On Friday, 29 January 2016 at 16:07:48 UTC, Adam D. Ruppe wrote:
In my perfect world, quality third party apps - as determined just by usage stats or something - would be automatically downloadable and their documentation searchable as if it was standard.

I've noticed that curated lists of libraries are popping up on github for various languages:

If D gets more users maybe there would be a market for a commercial IDE with a reviewed repository with globally searchable reference documentation and cookbook recipes.

For popular languages stack overflow is pretty ok, but over time it is getting more chaotic.

Imagine an intelligent IDE that looks at the probability of a match between a cookbook recipe and what you type. A.I. templating of sorts.

Then the line between "standard library" and other library basically disappears.

I usually prefer to download from github for commercial code and put it in my project archive. I want to check out if the library programmers are maintaining it and have enough people as well. Then I lock that version until I find a reason to upgrade.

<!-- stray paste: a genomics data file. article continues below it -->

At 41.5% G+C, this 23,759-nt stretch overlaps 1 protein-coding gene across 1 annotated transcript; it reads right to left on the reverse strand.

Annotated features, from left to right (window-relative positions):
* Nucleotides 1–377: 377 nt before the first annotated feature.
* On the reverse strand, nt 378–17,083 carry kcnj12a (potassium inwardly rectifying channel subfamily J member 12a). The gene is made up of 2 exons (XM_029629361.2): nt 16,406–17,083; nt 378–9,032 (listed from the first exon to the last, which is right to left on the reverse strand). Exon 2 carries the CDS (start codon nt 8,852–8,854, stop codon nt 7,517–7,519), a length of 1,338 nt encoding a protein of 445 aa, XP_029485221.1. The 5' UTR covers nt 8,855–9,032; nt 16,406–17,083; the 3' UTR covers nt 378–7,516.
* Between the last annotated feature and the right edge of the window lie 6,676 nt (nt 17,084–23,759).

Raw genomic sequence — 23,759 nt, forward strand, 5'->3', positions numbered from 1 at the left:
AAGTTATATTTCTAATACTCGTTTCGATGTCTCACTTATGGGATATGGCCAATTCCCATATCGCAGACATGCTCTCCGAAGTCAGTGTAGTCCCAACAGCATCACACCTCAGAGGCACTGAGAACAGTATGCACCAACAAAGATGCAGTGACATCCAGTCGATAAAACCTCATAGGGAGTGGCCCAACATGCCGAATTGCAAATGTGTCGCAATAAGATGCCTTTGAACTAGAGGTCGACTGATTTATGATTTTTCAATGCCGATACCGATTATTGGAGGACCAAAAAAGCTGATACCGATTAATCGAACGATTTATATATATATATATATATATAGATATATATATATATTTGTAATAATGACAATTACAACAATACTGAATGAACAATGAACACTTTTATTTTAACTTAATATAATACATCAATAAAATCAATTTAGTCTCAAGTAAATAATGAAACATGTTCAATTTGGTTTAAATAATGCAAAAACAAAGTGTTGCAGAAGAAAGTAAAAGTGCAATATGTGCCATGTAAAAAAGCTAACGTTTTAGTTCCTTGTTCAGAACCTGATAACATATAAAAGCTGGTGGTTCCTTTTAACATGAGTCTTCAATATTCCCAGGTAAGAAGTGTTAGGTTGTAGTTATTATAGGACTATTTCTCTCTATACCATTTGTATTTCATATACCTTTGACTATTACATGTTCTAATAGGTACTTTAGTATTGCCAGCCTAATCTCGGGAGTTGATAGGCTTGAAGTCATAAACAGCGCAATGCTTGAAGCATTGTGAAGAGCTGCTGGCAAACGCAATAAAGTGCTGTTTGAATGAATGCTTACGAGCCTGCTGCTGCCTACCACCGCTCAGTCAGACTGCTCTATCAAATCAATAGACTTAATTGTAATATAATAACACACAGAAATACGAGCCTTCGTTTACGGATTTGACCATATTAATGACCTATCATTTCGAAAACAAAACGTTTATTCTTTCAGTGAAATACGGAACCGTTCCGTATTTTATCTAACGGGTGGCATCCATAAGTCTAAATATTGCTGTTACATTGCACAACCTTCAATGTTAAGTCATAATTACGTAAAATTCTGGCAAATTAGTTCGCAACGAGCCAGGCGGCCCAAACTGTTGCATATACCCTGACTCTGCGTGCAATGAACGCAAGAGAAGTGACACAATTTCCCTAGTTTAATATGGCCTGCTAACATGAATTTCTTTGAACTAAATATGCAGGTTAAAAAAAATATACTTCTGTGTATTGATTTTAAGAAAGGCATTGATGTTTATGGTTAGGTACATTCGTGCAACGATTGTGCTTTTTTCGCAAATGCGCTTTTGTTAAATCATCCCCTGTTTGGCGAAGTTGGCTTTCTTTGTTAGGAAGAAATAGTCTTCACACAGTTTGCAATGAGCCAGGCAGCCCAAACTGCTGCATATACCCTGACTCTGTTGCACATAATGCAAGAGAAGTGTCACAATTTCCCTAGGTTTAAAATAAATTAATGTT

For me automatic downloading (dub etc) fits more with hobby projects and experiments.

While that isn't likely to happen, we could at least start promoting third party stuff more equally.

Yep, a curated list like those awesome-lists found on github would be a start.

Then write tutorials that only use libraries from that list.

This is a reason why I tend to only write libs that I actually use myself - at least then I know every function has one happy user.

Yeah, I find myself constantly wanting to improve on even the simplest libraries for better interaction with the kind of code the functions/objects seem to be most used with.

More of a discovery process of usability than "mathematical deduction".

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